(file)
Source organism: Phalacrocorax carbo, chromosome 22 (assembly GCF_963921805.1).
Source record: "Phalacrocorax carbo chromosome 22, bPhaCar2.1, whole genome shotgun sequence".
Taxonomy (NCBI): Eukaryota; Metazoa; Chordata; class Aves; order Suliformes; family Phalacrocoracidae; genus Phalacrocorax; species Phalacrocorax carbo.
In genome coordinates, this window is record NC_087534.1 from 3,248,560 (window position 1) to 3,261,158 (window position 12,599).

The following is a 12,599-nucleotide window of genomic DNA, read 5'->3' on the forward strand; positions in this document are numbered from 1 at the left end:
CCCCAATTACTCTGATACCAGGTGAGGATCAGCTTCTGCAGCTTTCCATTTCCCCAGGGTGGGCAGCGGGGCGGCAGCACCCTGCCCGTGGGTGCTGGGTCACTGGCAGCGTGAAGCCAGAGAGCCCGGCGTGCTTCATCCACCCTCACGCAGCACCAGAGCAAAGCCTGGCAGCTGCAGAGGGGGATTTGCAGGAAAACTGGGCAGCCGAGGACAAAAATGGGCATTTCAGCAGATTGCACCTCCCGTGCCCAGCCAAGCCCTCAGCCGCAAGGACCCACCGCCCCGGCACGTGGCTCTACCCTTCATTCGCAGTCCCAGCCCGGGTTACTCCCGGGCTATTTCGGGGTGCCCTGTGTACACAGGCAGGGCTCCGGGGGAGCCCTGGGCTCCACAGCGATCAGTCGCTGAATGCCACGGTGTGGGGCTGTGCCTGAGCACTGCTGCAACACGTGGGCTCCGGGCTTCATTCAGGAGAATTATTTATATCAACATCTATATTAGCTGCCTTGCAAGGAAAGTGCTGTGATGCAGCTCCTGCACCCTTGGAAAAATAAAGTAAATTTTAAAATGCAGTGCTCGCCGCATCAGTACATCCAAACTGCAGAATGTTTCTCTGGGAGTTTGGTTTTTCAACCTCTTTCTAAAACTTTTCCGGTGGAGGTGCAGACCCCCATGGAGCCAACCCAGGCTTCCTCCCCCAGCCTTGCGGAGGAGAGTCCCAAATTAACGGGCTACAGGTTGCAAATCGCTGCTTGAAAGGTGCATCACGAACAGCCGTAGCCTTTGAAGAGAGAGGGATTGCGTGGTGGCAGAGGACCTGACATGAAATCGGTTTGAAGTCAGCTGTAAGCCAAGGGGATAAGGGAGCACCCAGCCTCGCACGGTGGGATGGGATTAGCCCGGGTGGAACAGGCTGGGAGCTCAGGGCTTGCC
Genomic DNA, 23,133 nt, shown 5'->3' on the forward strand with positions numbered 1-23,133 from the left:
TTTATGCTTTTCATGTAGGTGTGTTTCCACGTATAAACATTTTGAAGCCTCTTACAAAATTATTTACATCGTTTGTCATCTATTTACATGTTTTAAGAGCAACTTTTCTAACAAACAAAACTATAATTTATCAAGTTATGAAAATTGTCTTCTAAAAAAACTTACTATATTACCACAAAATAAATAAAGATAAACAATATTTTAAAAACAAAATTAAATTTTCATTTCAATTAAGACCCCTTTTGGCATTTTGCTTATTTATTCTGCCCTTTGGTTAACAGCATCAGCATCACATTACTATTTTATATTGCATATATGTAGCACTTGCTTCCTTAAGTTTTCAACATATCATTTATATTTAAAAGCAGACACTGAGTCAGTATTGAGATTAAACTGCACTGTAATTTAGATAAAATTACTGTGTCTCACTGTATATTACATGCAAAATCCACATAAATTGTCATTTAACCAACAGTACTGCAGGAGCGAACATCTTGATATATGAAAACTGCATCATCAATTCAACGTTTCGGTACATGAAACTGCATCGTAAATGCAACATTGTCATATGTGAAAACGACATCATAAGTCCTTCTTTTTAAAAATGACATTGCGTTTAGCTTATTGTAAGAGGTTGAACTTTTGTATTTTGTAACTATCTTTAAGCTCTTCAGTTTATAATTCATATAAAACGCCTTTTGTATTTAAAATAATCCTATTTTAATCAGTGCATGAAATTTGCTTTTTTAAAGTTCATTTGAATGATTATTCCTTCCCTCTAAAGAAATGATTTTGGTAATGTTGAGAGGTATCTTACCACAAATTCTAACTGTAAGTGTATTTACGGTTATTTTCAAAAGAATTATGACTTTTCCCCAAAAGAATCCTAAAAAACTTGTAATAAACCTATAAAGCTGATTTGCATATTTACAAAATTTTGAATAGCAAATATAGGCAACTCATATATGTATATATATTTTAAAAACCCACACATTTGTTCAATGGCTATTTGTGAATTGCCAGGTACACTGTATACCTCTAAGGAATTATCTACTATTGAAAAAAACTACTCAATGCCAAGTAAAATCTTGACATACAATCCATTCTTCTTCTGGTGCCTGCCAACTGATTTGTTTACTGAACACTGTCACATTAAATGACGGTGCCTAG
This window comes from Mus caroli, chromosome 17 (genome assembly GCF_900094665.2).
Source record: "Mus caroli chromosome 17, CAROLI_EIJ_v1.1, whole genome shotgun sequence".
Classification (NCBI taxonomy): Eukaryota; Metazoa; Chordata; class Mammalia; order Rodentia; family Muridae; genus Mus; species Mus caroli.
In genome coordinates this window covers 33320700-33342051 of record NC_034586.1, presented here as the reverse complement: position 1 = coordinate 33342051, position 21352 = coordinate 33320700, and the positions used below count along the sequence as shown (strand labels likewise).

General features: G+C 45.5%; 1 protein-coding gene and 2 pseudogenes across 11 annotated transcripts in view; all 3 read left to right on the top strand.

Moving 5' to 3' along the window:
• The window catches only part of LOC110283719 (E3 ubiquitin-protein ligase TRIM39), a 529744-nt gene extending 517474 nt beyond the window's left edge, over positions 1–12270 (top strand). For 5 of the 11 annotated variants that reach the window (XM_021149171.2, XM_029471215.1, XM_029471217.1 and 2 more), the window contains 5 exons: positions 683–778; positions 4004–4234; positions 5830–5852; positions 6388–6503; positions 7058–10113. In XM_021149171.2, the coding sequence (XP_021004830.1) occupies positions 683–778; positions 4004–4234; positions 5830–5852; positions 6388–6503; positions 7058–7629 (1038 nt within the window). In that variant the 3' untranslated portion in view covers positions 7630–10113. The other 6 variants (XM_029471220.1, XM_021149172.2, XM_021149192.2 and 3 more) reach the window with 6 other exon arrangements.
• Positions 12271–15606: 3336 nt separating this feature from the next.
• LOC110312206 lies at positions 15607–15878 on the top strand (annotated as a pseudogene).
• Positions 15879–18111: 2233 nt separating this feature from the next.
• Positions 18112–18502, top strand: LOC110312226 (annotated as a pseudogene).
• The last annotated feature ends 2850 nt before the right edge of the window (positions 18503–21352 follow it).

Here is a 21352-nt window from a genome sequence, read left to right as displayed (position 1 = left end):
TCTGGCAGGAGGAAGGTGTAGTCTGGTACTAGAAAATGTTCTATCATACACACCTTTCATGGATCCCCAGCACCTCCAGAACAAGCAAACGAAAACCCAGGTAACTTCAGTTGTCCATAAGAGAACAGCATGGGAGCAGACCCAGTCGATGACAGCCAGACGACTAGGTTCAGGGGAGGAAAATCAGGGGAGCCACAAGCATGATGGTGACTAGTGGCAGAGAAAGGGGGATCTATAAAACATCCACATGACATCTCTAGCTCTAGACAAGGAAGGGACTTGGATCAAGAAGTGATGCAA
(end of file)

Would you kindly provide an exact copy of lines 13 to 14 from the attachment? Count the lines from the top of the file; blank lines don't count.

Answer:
General features: G+C 45.5%; 1 protein-coding gene and 2 pseudogenes across 11 annotated transcripts in view; all 3 read left to right on the top strand.

Moving 5' to 3' along the window: